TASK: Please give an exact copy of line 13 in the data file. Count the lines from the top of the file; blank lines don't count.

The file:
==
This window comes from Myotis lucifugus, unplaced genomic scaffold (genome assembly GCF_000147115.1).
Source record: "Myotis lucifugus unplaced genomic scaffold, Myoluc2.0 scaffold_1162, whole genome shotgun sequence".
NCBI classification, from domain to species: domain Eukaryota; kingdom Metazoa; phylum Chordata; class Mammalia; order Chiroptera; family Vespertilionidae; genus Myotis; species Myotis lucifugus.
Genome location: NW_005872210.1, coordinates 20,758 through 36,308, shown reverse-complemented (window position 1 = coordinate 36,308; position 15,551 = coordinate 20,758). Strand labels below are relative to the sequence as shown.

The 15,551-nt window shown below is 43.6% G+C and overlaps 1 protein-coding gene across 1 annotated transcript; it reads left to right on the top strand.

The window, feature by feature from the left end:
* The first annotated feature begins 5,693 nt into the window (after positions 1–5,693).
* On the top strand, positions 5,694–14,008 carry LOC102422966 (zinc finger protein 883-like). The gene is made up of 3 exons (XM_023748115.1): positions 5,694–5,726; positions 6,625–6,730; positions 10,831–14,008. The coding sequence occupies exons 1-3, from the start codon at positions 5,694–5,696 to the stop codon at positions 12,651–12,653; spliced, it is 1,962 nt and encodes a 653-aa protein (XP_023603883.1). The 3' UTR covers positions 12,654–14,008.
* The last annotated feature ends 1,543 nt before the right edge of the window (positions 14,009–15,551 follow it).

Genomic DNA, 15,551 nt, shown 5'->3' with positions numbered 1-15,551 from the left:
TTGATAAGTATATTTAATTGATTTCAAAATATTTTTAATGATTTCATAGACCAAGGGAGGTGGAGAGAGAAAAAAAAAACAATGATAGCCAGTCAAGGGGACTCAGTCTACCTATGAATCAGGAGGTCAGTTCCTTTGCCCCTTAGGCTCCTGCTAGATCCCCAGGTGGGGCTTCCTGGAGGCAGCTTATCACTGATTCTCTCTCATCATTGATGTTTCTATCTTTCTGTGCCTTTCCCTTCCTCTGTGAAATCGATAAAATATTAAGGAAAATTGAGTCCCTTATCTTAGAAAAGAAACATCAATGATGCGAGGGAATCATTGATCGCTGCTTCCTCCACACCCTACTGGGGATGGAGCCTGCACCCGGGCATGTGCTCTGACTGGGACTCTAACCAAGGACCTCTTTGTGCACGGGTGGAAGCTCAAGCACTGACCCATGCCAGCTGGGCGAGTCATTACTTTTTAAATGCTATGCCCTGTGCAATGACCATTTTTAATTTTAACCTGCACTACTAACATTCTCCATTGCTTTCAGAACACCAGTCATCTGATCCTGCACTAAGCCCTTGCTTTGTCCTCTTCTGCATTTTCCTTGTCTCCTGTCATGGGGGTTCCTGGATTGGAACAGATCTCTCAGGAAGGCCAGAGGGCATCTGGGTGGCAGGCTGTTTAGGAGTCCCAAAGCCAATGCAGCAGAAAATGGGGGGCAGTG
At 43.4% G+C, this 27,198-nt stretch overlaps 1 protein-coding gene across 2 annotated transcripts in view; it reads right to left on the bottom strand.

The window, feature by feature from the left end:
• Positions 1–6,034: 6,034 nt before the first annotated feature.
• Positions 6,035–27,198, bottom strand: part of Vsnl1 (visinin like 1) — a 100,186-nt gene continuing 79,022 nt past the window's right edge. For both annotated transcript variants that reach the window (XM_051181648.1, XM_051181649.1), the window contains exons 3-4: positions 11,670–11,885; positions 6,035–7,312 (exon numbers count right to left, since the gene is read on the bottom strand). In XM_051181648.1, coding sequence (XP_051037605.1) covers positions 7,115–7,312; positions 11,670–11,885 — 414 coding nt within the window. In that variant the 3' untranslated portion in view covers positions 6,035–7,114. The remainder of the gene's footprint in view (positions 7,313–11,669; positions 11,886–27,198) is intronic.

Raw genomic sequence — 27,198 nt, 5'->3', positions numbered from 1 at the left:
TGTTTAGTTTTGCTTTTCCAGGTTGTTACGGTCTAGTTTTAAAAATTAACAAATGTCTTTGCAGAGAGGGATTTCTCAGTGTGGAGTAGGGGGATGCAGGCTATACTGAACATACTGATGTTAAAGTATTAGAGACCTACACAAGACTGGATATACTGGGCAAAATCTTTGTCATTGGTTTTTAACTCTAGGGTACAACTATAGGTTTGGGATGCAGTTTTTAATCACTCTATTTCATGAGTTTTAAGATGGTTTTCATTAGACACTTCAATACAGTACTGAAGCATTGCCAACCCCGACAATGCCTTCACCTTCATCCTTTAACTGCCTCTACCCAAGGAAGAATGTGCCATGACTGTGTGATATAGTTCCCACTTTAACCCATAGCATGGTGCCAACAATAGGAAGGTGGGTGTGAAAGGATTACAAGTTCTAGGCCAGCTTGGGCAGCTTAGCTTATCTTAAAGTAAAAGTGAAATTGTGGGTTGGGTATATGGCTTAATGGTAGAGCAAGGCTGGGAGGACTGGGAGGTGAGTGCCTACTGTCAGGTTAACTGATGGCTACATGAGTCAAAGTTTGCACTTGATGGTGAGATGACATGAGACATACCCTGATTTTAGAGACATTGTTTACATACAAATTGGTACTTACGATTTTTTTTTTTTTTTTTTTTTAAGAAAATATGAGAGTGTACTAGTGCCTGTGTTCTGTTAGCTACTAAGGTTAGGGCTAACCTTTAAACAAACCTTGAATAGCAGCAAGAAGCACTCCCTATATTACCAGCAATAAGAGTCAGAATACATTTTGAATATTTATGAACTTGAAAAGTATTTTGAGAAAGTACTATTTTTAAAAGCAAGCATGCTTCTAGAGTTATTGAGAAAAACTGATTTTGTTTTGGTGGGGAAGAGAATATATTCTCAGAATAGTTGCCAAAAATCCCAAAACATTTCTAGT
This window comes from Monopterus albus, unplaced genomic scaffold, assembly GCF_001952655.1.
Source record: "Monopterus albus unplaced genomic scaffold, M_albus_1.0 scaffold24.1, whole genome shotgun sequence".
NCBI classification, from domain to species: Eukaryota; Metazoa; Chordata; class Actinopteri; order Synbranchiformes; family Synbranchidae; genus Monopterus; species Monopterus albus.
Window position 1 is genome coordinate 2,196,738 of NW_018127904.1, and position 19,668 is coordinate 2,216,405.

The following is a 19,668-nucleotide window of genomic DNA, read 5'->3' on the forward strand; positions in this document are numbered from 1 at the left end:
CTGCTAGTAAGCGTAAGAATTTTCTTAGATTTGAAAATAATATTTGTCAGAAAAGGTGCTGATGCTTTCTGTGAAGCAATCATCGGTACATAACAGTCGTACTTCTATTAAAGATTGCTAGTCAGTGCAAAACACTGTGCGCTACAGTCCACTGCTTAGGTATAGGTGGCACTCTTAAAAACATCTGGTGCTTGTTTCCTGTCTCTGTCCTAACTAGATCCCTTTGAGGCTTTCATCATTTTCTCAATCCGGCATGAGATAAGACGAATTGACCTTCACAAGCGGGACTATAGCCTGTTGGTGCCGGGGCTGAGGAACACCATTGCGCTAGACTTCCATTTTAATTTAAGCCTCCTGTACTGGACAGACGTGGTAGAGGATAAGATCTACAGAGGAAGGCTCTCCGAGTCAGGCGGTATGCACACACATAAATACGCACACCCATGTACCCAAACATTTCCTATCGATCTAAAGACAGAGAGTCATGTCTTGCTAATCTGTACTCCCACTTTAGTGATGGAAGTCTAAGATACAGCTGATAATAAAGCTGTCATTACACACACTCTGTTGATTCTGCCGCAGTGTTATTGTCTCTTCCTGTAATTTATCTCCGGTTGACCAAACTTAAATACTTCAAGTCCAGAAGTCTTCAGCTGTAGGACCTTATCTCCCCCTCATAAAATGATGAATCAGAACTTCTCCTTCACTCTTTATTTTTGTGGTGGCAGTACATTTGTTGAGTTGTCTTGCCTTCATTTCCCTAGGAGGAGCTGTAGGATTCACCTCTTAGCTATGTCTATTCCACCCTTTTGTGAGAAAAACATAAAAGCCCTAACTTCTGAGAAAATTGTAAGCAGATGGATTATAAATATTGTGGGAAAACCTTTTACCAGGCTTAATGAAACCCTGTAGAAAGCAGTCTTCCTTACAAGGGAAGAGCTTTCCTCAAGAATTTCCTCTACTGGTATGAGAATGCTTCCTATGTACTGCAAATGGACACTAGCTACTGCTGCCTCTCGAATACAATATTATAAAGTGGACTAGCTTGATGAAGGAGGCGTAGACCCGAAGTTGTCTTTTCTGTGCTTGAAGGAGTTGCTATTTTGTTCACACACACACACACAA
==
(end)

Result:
The window, feature by feature from the left end: